War in Iraq and Afghanistan presented the United States’ and British governments with serious logistical and legal problems when faced with the prospect of the long-term military occupation of these nations following wars deemed illegal by the international community. Without any clear exit strategy from either of these theatres of the war on terror the continued presence of US and British troops – with an ongoing list of casualties – could only produce a toxic effect at home. The solution for both governments was the same; the contracting of armed private security firms to effectively carry out the functions of the US and British armies on the ground.
According to the 1989 United Nations Convention against the Recruitment, Use, Financing and Training of Mercenaries – a convention the United States has refused to sign – the use by states of private contractors for military purposes is a breach of international law. It is for this reason that the US and the UK contract ‘security operators’ rather than mercenaries, but the line between the two has proven to be thin. Leaked video footage and documents pertaining to the actions of Blackwater (a company that has repeatedly changed its trading name to evade prosecution and reputational harm) and other such private sector outfits have shown them to act routinely in a mercenary capacity.
Private security firms like Blackwater and The Craft privatize war while not having to maintain the Geneva Convention or Articles of War—
John Chihak (@theJohnChihak) December 25, 2013
Such private armies, rather than train their own staff, buy in their skills from former professional soldiers – especially from élite units – from a number of armies. The US’ closest Latin American ally Colombia had committed to contribute troops to the war in Iraq, but – without much comment at the time – these Colombian regulars never arrived… officially. In 2010 it was discovered that Blackwater had in 2005 illegally recruited these Colombian soldiers, known for their long experience of fighting a ‘dirty war,’ for private sector positions in unofficially occupied Afghanistan. Complaints against these private security groups from within the unofficially occupied countries draw a picture of an exceptionally dirty war being waged against their civilian populations.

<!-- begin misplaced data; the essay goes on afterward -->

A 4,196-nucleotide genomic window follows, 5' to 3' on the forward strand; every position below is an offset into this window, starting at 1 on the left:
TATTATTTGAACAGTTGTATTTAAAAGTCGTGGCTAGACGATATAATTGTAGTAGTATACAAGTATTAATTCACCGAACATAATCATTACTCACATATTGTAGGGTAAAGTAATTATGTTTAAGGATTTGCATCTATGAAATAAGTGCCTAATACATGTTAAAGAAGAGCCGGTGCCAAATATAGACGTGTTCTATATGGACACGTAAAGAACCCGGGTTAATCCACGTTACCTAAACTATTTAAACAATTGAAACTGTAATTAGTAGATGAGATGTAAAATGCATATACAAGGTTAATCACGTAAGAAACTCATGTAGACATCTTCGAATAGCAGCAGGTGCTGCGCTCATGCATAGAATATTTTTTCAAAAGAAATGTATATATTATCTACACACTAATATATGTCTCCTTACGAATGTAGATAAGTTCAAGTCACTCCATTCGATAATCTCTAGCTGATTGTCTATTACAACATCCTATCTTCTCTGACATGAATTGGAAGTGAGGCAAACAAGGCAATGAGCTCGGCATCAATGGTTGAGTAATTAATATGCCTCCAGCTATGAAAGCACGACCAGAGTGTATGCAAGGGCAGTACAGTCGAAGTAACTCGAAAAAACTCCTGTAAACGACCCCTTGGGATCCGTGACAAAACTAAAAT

Outsourcing of this type by states such as the United States and Britain has a number of advantages. Contracting private armies means that the buyers can more easily distance themselves from the human rights violations that have become a hallmark of their operations, and avoid the negative public attentions at home from a prolonged war with an increasing body count. One other interesting aspect of the guns-for-hire racket is that it permits the aggressor states (‘the buyers’) to use the coded and innocuous language of ‘civilian contractors’ when an employee of an armed private security firm is killed, wounded, or taken prisoner; thus justifying the use of legitimate force.